Your Cloud Backups Could Be the Target of Ransomware Operators
We've mentioned before that people and organizations are now much more aware of the ransomware threat than they used to be. This is part of the reason why, at least as far as the stats are concerned, file-encrypting malware is no longer the biggest cybersecurity problem for home users. It is still alive and kicking, though, and that's because people continue to think that as long as they have backups, they are safe. Security news outlet Bleeping Computer noted recently that this sort of thinking could put both end users and large organizations in a very bad situation.
Ransomware operators are meddling with victims' cloud backups
Bleeping Computer has been following the developments around enterprise-targeting ransomware families like DoppelPaymer and Maze for a while now. Last month, the news website saw the appearance of "Dopple leaks" – an online portal run and maintained by the DopplePaymer gang that is used to expose the sensitive information of organizations that have been hit by the ransomware but are refusing to pay the ransom.
Shortly after Dopple leaks' launch, the crooks published the location and login credentials of a Veeam cloud backup that belongs to one of the victims. This was a curious move on the crooks' part, and Bleeping Computer decided to contact them to find out what's going on.
Ransomware attacks give cybercriminals complete access to a company's data, including its backups
The news outlet got in touch with the gangs operating the DoppplePaymer and Maze ransomware families and asked them how they get their hands on such login data and why they sometimes decide to publish it. Not surprisingly, the crooks didn't want to give away too many details, but they did provide enough information to give us an insight into how ransomware attacks aimed at enterprises work these days.
The hackers start by compromising a single endpoint using phishing, malware, or a poorly configured Remote Desktop Protocol service. Locking the data on a single computer can be pretty devastating sometimes, but the crooks want to ensure maximum damage, which is why they then try to move laterally within the network. The ultimate goal is to extract administrator credentials that give them full control over the victim's IT infrastructure. To get these credentials, the crooks use keyloggers, phishing attacks, and penetration testing kits like Mimikatz. Even after they assume control over the victim's network, the crooks don't immediately proceed with the file-encryption stage.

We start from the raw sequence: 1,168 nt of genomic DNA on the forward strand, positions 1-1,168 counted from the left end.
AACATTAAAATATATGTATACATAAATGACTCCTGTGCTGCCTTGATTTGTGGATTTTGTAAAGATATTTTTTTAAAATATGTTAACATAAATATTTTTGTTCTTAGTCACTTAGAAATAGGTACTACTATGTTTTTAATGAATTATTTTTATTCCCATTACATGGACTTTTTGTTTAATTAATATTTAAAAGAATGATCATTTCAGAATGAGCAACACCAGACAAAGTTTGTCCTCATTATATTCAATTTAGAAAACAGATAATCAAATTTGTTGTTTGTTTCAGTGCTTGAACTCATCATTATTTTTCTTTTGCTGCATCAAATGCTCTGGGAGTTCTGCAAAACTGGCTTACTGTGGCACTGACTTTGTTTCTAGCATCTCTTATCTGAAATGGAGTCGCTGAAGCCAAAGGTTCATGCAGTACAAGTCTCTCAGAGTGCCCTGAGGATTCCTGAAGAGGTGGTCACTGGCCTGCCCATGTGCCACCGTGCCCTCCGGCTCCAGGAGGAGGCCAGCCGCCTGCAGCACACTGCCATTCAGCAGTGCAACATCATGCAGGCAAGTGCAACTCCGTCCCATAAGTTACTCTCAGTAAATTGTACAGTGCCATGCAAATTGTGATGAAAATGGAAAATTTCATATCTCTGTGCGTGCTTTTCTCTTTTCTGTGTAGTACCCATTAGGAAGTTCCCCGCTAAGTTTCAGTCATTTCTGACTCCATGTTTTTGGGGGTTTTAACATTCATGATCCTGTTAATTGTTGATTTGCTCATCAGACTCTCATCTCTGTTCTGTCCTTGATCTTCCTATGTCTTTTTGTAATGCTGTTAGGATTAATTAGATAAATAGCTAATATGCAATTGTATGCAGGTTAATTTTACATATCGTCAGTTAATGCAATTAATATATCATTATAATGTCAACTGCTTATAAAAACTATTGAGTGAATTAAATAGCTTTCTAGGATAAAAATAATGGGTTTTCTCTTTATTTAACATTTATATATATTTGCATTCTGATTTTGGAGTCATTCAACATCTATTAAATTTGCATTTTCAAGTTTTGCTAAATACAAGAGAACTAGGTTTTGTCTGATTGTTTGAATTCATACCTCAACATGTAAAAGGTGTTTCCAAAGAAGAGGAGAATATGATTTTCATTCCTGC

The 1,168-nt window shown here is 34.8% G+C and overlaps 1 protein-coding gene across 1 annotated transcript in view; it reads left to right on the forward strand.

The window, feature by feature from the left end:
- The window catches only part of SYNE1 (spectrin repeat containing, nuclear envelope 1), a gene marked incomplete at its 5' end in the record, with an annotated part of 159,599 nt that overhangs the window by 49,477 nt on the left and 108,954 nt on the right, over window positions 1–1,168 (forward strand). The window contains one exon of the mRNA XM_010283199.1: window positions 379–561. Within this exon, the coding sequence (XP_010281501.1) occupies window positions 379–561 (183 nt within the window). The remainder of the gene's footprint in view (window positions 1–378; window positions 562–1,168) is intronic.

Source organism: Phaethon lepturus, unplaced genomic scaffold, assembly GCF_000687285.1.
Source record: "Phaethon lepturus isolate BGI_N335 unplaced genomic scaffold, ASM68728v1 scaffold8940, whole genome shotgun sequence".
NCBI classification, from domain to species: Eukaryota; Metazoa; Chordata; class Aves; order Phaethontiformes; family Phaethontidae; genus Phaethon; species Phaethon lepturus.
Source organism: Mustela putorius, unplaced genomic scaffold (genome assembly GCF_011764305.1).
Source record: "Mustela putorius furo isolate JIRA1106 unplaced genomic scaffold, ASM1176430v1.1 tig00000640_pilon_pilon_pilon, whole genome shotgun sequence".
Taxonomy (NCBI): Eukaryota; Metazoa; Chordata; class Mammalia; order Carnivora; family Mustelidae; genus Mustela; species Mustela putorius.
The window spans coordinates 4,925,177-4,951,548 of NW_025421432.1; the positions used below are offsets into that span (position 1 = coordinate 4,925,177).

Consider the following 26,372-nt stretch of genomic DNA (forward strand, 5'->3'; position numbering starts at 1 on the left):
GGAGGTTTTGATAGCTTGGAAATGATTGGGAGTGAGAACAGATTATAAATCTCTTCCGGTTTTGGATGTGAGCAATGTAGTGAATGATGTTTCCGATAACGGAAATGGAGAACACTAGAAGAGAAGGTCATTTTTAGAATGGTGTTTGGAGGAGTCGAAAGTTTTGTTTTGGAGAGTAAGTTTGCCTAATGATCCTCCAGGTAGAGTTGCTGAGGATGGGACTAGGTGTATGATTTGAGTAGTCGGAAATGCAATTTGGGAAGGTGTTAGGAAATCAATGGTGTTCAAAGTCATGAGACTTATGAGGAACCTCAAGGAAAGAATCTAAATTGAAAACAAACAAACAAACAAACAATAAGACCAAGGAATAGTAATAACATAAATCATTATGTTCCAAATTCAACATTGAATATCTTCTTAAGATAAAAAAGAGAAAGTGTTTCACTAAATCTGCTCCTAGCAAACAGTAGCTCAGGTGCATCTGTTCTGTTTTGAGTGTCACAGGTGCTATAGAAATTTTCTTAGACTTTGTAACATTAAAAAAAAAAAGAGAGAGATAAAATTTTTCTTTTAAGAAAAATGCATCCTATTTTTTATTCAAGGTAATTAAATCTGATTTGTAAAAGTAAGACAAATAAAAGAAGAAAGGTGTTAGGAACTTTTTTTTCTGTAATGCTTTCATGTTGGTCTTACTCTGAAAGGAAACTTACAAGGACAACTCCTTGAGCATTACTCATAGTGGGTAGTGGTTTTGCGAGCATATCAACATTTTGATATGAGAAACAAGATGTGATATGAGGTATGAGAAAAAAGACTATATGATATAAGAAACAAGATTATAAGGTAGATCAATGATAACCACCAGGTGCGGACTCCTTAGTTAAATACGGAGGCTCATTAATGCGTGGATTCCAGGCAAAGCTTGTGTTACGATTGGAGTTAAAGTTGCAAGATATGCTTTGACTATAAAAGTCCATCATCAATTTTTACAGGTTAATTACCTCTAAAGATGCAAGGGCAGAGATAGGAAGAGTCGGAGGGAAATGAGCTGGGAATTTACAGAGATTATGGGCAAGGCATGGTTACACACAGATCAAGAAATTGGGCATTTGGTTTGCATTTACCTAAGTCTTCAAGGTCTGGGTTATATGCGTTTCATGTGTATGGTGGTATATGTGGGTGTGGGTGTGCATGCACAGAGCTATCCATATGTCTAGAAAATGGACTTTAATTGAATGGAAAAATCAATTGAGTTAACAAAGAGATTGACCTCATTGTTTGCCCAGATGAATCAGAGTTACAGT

Modern ransomware attacks involve tools that look for local and cloud backups. If backups are present, the ransomware operators can copy the data to servers controlled by them and use it for other attacks later on. They can also delete it in order to ensure that the victim has no other option but to pay the ransom. In many cases, backups stored in the cloud are protected by usernames and passwords, but often, they are accessible with the administrative credentials the crooks have already stolen, so getting to them is not a problem.
Ransomware operators want to show the world how dangerous they could be
We shouldn't really be surprised by the fact that ransomware operators can get access to victims' backups. A few months ago, security experts noticed that cybercriminals started stealing sensitive company data before encrypting it, and it was only normal to assume that sooner or later, they'll get their hands on some backups.
The attack Bleeping Computer wrote about was a bit strange, however, because during it, the crooks decided not to delete the backups and leave their victim with no way of restoring the data for free. They also made no attempts to monetize the backed up information by selling it on the underground markets. Instead, they just put it on a public website where anyone could access it.
DopplePaymer's operators told Bleeping Computer that they did this in order to show the world how much control they have over the victims' networks. In other words, they are telling everybody how dangerous their attacks can be, and if we have to look for the silver lining in the whole incident, we'd probably say that it has increased the chances of companies re-thinking their backup policies.
People must stop assuming that a single backup is enough to ensure seamless recovery in the wake of a ransomware attack. You could even argue that, especially when it comes to business organizations, there's no such thing as a seamless recovery. This doesn't mean that backups aren't important, though. In fact, if anything, incidents such as the one described above show that securely backing up data is a lengthy process that involves a lot of decision making and a high level of attention to detail.